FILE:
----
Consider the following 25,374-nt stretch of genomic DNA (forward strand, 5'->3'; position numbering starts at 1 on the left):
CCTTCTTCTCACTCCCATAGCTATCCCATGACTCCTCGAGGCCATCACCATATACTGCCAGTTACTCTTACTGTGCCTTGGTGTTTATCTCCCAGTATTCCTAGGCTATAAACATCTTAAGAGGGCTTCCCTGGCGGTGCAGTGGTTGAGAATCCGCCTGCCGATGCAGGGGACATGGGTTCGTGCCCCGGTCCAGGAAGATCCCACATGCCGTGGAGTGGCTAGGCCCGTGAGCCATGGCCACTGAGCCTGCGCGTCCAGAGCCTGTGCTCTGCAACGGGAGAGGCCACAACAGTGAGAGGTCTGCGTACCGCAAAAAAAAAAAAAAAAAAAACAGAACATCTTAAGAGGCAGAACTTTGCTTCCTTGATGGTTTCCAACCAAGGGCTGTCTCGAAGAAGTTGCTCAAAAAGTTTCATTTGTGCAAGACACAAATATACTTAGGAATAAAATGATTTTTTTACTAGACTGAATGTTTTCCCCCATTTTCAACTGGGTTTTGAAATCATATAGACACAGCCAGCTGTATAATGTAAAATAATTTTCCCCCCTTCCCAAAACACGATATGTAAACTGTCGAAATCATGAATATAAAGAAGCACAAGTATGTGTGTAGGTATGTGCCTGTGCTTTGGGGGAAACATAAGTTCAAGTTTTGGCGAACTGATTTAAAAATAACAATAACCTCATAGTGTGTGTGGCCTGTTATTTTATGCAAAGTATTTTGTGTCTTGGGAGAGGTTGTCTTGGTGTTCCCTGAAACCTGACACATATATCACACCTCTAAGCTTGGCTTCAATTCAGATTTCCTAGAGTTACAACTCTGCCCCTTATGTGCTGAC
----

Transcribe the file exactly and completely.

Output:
Consider the following 25,374-nt stretch of genomic DNA (forward strand, 5'->3'; position numbering starts at 1 on the left):
CCTTCTTCTCACTCCCATAGCTATCCCATGACTCCTCGAGGCCATCACCATATACTGCCAGTTACTCTTACTGTGCCTTGGTGTTTATCTCCCAGTATTCCTAGGCTATAAACATCTTAAGAGGGCTTCCCTGGCGGTGCAGTGGTTGAGAATCCGCCTGCCGATGCAGGGGACATGGGTTCGTGCCCCGGTCCAGGAAGATCCCACATGCCGTGGAGTGGCTAGGCCCGTGAGCCATGGCCACTGAGCCTGCGCGTCCAGAGCCTGTGCTCTGCAACGGGAGAGGCCACAACAGTGAGAGGTCTGCGTACCGCAAAAAAAAAAAAAAAAAAAACAGAACATCTTAAGAGGCAGAACTTTGCTTCCTTGATGGTTTCCAACCAAGGGCTGTCTCGAAGAAGTTGCTCAAAAAGTTTCATTTGTGCAAGACACAAATATACTTAGGAATAAAATGATTTTTTTACTAGACTGAATGTTTTCCCCCATTTTCAACTGGGTTTTGAAATCATATAGACACAGCCAGCTGTATAATGTAAAATAATTTTCCCCCCTTCCCAAAACACGATATGTAAACTGTCGAAATCATGAATATAAAGAAGCACAAGTATGTGTGTAGGTATGTGCCTGTGCTTTGGGGGAAACATAAGTTCAAGTTTTGGCGAACTGATTTAAAAATAACAATAACCTCATAGTGTGTGTGGCCTGTTATTTTATGCAAAGTATTTTGTGTCTTGGGAGAGGTTGTCTTGGTGTTCCCTGAAACCTGACACATATATCACACCTCTAAGCTTGGCTTCAATTCAGATTTCCTAGAGTTACAACTCTGCCCCTTATGTGCTGAC